Students work with DEMAND to design products aiding people with disabilities

DEMAND hosted a project in collaboration with second year BSc (Hons) Product Design students giving them a free reign into designing a product that aided people with a mental or physical disability.

DEMAND have recently hosted a project in collaboration with second year BSc (Hons) Product Design students giving them a free reign into designing a product that aided people with a mental or physical disability.

The students were briefed to research and create a new or develop an existing product which had to take into account and address the needs of disabled individuals. The solution had to be suitable and cost-effective for low volume manufacturing and they had to consider applicable safety standards, ergonomics and anthropometric data throughout.

Students had a three-week period to produce their designs, where they had to prepare a ‘pin-up’ presentation to present to a panel of judges from DEMAND, followed by a question and answer session. The students presentation had to include: a feasibility book, an A3 sketchbook (with concept and development sketch sheets), an A3 presentation board, A3 user interaction storyboard and sketch models. The students had a ten minute window to present their ideas.

After much deliberation DEMAND chose the winning group that designed a horse riding saddle for therapy use with children with cerebral palsy. The design was created by BSc (Hons) Product Design students Adam Harris, Oliver Hamer, Samuel Bowdler and James Payne.

Daniel Tyas, an employee of DEMAND, said afterwards: "DEMAND chose the paediatric therapy saddle as this year’s winner due to its real-life potential to benefit disabled children by offering them more access to a previously identified therapy method, that could result in an improved standard of living. The project was well researched with a clearly identified problem, allowing the team to develop a well-designed and effective solution."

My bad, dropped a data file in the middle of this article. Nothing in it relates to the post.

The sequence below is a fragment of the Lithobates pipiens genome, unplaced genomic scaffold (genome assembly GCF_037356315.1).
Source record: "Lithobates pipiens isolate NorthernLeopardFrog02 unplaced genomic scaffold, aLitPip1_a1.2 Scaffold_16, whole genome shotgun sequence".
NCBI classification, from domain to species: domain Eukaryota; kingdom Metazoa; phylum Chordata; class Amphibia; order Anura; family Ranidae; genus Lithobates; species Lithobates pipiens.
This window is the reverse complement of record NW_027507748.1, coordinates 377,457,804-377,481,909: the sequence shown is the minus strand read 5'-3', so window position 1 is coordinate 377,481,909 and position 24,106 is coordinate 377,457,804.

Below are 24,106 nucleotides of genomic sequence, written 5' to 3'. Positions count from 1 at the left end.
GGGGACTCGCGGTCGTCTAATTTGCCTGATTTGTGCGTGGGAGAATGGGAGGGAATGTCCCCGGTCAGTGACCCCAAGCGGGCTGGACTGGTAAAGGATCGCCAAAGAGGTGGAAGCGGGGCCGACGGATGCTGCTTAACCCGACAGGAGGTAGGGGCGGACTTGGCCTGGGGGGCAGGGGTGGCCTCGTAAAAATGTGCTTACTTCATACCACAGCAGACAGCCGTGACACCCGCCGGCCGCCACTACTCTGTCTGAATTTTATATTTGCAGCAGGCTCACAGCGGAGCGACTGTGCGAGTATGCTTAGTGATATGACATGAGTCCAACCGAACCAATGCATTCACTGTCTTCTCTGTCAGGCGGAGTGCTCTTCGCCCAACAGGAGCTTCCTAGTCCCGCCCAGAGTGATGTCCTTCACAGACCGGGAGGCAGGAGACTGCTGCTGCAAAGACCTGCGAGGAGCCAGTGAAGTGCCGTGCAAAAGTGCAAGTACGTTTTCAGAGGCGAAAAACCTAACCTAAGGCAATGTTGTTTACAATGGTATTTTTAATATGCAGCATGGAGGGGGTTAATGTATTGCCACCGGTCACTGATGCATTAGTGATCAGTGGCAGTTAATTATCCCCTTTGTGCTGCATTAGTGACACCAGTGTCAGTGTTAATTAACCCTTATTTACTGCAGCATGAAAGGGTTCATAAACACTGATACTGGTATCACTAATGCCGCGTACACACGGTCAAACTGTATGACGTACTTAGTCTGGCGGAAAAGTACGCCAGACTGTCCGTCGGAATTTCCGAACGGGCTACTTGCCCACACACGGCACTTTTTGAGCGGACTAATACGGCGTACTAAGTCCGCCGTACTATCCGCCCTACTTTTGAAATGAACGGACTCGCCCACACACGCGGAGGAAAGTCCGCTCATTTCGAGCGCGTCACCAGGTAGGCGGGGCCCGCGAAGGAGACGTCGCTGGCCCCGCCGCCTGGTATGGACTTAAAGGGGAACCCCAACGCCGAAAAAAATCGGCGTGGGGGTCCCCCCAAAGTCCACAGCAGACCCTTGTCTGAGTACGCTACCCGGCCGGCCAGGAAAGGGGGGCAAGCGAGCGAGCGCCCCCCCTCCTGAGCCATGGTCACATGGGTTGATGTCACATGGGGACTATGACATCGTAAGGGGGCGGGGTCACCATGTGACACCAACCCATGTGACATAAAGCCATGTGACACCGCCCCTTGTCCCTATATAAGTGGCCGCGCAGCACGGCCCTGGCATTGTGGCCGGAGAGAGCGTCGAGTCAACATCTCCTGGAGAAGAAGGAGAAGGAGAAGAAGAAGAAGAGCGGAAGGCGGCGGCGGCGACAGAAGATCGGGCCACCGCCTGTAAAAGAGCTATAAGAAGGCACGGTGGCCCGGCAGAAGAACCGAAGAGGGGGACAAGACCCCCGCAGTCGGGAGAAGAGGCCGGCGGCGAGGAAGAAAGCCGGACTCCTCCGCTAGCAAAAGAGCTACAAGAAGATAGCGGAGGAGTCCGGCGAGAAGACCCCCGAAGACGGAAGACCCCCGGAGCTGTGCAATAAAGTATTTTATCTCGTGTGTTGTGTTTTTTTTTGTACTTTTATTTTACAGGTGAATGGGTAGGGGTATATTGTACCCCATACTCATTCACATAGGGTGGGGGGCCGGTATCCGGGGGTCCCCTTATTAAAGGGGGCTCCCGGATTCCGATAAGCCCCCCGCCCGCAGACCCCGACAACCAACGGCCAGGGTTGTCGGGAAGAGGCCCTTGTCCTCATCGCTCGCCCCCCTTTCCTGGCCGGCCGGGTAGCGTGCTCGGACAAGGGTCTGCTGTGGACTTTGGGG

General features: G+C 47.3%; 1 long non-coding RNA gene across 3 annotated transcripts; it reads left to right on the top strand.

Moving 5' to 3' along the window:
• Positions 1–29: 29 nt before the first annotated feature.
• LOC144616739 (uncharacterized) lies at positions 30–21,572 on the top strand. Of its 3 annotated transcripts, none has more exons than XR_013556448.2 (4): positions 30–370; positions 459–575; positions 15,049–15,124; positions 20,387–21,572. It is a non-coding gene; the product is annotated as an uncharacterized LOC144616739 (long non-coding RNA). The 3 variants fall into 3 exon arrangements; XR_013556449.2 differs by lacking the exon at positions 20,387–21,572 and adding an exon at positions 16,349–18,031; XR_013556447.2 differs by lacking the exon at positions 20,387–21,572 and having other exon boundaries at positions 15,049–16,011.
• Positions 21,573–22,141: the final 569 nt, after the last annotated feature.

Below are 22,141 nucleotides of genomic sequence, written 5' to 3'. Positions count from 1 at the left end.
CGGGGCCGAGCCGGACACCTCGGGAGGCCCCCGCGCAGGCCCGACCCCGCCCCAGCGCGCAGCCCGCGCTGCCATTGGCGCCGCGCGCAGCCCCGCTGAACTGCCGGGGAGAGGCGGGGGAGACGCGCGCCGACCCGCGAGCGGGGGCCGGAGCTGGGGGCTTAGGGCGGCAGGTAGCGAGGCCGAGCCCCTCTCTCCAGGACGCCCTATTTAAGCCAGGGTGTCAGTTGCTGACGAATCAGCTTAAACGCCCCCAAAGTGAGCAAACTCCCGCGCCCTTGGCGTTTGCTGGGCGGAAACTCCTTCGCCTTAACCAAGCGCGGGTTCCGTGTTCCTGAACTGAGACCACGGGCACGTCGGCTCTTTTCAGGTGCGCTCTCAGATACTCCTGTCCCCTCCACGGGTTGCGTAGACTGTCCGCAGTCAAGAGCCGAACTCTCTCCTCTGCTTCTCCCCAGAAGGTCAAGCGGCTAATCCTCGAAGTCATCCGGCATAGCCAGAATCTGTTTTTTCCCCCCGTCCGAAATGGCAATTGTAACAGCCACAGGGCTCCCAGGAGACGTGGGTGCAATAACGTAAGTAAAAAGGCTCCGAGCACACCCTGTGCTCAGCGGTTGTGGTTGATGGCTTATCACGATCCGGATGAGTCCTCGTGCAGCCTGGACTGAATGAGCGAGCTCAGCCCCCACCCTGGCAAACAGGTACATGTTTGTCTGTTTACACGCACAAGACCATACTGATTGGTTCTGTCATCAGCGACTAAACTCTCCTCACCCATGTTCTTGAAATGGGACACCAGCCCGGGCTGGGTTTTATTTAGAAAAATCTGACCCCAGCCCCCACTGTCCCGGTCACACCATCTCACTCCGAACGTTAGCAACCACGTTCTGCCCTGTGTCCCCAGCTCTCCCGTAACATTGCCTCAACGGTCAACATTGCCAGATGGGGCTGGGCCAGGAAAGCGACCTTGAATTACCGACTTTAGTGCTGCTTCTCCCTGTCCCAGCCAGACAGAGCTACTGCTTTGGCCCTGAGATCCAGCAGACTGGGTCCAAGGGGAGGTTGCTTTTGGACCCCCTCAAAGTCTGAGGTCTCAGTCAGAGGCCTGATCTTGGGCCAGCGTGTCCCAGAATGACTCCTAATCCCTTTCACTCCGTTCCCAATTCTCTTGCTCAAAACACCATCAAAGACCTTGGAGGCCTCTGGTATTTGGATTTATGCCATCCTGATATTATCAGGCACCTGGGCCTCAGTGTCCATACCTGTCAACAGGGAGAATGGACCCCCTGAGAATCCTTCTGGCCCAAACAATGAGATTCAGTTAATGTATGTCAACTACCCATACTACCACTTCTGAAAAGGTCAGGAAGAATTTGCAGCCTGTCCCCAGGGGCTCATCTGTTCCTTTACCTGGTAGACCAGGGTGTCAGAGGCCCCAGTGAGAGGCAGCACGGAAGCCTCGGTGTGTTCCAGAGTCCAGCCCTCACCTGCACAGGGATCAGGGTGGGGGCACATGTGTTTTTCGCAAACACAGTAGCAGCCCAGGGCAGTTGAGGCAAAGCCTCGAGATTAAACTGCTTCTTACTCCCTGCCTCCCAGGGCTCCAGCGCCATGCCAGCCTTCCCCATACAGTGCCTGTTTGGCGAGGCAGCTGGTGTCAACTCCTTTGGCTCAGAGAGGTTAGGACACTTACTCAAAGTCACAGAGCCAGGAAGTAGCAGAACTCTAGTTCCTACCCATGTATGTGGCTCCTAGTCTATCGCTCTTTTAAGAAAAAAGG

One creator of the design, Samuel Bowdler, said afterwards: "We looked at a few different ways that children deal with cerebral palsy and we were intrigued by therapeutic horse riding with the Riding for the Disabled Association (RDA). When the child rides on the horse, the heat and movement of the horse helps to relax the spastic muscles in the child’s legs. We decided to re-engineer an existing saddle that would allow the child to ride on the horse securely with their legs in contact with the horse; whilst being lightweight and comfortable for the horse.

"The most interesting part of the project was having to design the saddle so that it could be made with easily bought in parts. It was interesting as it made us think twice about how the saddle could be made using reduced costings. We did this by taking apart a used and unwanted saddle that we were given for free, and used it as the main building block of our design.

"One of the main skills that I have gained from this project is a better understanding of research methods. As we were thrown in at the deep end, we had to go out and find a user and then discover as much about them as possible through conversations charities as well as medical documents. Another skill that I have developed is that of teamwork. Working with a team throughout this project allowed me to work on the way that I communicate with my peers as well as how I present my ideas to them."

Students work with DEMAND to design products aiding people with disabilities

Published on 25 April 2016
  • Category: School of Architecture, Design and the Built Environment

Still need help?

+44 (0)115 941 8418